Know the Power of Email Commands
Copying clients on emails sent to opposing counsel, whether through “cc” or “bcc” commands, may have serious consequences affecting attorney client privileges. While communicating with parties is necessary for driving litigation forward, lawyers must adopt responsible email strategies to avoid breaching attorney-client privileges.
With an understanding of the appropriate Model Rules and a consideration of formal opinions, litigators safeguard themselves from consequences associated with disclosing privileged and confidential client information.
By abiding by confidentiality and communications rules, lawyers are well suited to navigate cases safely and securely. Clients, and those they represent, can remain confident in their cases by knowing their chances of success haven’t been tarnished. To ensure progress without delay, reconsider the following rules and how they apply to communication via email.
Laying the Groundwork for Email Correspondence
Several Model Rules explain how to communicate with opposing parties without breaching attorney-client privileges. Model Rule 1.6 (a), Confidentiality of Information, outlines the circumstances in which a lawyer can disclose client information. Private information may be shared with adversaries under the following circumstances:
- the client gives informed consent
- disclosure is impliedly authorized to carry out representation
- the lawyer believes it is necessary to do so
Similarly, Rule 4.2, Communication with Person Represented by Counsel, prohibits lawyers from communicating about the subject of representation with an individual who is represented by another lawyer involved in the same matter – unless consent has been given by the other lawyer or authorization is granted by a court order.
With these rules in mind, the Alaska Bar Association formally opined attorneys should, generally, not “cc” or “bcc” clients they represent when communicating with adversaries, in the case that clients knowingly or unknowingly respond to all parties, disclosing sensitive information.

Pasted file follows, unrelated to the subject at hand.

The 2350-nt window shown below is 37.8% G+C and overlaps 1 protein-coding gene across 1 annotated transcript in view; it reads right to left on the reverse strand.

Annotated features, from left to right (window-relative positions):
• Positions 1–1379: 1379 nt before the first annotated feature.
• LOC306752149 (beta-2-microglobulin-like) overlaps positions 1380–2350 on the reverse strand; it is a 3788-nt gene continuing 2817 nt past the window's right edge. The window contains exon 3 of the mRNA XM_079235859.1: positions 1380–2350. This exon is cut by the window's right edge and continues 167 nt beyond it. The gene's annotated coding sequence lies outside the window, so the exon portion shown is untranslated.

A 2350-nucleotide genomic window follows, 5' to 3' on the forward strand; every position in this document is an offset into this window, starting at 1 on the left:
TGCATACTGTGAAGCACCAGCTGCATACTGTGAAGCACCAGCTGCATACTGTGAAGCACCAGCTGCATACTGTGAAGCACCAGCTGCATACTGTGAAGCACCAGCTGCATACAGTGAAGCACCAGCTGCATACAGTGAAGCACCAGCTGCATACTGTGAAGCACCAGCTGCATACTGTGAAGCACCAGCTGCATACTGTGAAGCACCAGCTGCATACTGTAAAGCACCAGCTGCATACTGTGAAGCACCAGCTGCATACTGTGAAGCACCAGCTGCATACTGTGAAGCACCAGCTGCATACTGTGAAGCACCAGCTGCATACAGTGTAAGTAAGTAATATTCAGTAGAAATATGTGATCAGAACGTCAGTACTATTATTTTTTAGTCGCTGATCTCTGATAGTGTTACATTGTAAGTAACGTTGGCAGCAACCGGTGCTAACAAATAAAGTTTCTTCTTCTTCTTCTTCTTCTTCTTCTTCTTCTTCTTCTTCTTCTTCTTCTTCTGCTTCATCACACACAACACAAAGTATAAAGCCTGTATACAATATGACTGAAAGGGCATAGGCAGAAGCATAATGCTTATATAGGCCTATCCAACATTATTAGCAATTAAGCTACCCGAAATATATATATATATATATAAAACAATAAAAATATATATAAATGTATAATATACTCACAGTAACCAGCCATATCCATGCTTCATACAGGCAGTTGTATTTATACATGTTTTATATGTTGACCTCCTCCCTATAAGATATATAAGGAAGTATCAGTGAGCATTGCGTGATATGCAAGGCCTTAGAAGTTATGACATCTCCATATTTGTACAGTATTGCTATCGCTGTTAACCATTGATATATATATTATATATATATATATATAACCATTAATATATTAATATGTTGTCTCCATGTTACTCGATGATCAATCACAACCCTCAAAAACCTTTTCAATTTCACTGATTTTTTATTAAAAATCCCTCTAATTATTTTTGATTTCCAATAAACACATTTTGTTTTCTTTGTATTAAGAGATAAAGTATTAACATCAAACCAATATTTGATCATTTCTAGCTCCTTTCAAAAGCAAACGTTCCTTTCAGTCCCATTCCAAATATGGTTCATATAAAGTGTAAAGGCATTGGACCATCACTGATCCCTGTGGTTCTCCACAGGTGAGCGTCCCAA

In the context of these rules, email etiquette has changed to ensure client information remains safe. Lawyers cannot “cc” clients represented by opposing counsel – an action that blatantly violates Rule 4.2. If emails are sent to opposing counsel’s clients, consent must first be granted to the sending lawyer by the opposing counsel.
When opposing counsel receives an email from a sending lawyer who has “cc” their own client in the message, the adversary has a duty to ask the sending lawyer if they can “reply all”. Copying a client in an email sent to opposing counsel doesn’t automatically constitute consent.
However, in some cases, the sending lawyer implies consent in a variety of ways. The Alaska Bar Association lists several instances in which consent is implied in Formal Opinion No. 2018-1. The following factors, if thoroughly considered, may qualify implied consent by the sending lawyer:
- how the communication in initiated
- the nature of the matter
- the prior course of conduct of the lawyers and client, and
- the extent to which communication may interfere with client-lawyer relationships
It May Be Best to Play it Safe
Considering there is ample room for errors in judgement when considering implied-consent factors, the ABA recommends lawyers should confirm with opposing counsel whether they should ‘reply all’. Taking the time to clarify these intentions may save litigators from regressing into a potential argument or lawsuit. However, the ABA recognizes that an ‘unknown burden’ is placed on receiving lawyers who now must make time to clarify opposing party’s intentions.
Similarly, “bcc” clients in emails sent to adversaries is considered a dangerous act – only one that ‘unsophisticated’ lawyers carry out. The reasoning here is that a client may inadvertently respond to all parties, not realizing privileged and confidential information has been publicized for all recipients to see.
It only takes one click to cause stir amongst counsels and clients. When emailing adversaries, protect yourself and your clients by considering confidentiality and communication rules. Settling your case may be easier when you’re not entrenched in the aftermath of an email violation.